Materials which can switch their photoluminescence in a reversible manner are important in several fields, such as ultrahigh-density optical data storage, molecular switches and wires, opto-electronic devices, sensors, organic light-emitting diodes, and genetic probes.
A wide variety of luminescent polymers and organic materials have been developed to cater to these needs. However, the deployment of these materials for practical applications suffers principally from drawbacks such as a low contrast (a low ON/OFF intensity ratio, making it difficult to distinguish the two states), irreversibility, or a slow response time.
Although the intrinsic anisotropy of liquid crystalline photoluminescent materials could address the contrast problem, the associated dynamics are slow, in the range of seconds.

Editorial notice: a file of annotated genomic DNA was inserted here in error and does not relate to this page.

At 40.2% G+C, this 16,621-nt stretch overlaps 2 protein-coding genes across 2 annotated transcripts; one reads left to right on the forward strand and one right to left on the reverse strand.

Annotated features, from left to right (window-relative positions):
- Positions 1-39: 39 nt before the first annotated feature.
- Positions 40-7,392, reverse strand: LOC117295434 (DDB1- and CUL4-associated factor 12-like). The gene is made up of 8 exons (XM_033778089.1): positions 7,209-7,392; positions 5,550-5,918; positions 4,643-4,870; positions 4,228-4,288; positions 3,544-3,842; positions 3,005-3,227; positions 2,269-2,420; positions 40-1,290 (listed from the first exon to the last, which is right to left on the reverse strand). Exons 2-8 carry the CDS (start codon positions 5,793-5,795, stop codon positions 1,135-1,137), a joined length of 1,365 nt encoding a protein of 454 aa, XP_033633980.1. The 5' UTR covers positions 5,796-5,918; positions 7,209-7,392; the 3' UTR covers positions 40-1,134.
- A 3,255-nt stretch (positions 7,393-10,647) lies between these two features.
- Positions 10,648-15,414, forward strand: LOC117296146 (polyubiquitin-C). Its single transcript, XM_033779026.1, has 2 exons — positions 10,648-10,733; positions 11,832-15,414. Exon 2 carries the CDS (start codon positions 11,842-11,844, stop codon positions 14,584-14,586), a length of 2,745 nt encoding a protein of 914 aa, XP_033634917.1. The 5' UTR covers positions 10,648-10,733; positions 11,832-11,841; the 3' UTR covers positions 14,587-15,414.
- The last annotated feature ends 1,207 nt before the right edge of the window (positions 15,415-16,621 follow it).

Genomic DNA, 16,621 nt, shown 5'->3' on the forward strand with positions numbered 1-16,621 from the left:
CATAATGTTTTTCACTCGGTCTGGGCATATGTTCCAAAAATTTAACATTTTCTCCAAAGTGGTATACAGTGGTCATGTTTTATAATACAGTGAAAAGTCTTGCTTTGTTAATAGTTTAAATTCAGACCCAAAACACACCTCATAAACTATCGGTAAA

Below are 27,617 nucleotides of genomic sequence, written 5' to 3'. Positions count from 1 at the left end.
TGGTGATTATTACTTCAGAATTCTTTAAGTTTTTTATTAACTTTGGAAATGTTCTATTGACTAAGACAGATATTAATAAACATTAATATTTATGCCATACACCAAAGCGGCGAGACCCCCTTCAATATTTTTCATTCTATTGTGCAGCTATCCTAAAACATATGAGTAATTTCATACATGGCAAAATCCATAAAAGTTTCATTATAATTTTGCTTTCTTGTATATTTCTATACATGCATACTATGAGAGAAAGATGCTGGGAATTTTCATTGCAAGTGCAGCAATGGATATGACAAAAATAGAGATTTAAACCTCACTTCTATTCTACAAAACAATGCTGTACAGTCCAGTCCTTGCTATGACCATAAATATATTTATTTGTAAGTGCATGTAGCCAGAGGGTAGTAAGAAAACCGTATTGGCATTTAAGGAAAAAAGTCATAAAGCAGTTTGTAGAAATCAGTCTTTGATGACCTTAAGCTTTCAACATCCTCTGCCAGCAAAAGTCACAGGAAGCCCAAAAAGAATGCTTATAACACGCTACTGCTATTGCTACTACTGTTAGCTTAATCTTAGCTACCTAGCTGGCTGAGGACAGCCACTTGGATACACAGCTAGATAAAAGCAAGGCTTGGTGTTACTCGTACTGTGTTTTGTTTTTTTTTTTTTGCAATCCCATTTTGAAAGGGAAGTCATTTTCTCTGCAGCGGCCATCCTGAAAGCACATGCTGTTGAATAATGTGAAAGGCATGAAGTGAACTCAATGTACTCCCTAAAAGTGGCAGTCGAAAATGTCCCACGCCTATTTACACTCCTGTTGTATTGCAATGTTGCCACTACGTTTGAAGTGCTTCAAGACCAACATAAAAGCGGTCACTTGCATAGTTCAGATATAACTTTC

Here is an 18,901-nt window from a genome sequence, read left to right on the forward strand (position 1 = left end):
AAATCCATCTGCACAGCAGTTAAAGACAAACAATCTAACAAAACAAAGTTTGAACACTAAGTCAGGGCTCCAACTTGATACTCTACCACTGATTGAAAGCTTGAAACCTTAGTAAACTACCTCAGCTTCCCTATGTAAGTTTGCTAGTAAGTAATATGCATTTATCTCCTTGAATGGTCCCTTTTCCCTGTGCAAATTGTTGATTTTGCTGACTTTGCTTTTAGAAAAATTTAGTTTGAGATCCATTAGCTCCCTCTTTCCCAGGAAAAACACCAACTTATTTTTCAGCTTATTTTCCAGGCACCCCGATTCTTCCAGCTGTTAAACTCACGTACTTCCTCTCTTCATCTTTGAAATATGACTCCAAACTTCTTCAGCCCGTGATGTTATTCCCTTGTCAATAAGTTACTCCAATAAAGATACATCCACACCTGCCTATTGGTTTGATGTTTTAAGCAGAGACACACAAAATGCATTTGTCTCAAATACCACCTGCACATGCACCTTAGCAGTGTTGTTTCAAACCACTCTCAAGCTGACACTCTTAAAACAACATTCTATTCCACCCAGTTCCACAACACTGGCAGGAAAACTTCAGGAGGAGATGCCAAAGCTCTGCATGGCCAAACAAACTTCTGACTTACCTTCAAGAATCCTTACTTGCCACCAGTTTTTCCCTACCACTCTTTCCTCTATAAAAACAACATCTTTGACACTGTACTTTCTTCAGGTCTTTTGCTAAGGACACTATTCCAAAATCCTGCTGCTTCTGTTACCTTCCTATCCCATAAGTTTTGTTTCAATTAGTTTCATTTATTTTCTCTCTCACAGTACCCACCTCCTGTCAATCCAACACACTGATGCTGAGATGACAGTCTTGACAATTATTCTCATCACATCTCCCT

A group of researchers working in India have managed to address this issue by preparing composites of the host dual-frequency response liquid crystal material and a photoluminescent disc-like molecule.
A two-frequency protocol utilized to drive the photoluminescent composite between two anisotropic states (ON and OFF) brings about a dramatic acceleration in the dynamics, yielding responses that are two orders of magnitude faster, while also enhancing the fluorescence contrast.
The protocol has built-in adaptability in terms of the magnitude and frequency of the field required to get intermediate values of the contrast, creating a “grey scale”. The finding is attractive from the viewpoint of fast fluorescence imaging, the detection of action potentials in neurons, and for photoluminescent displays.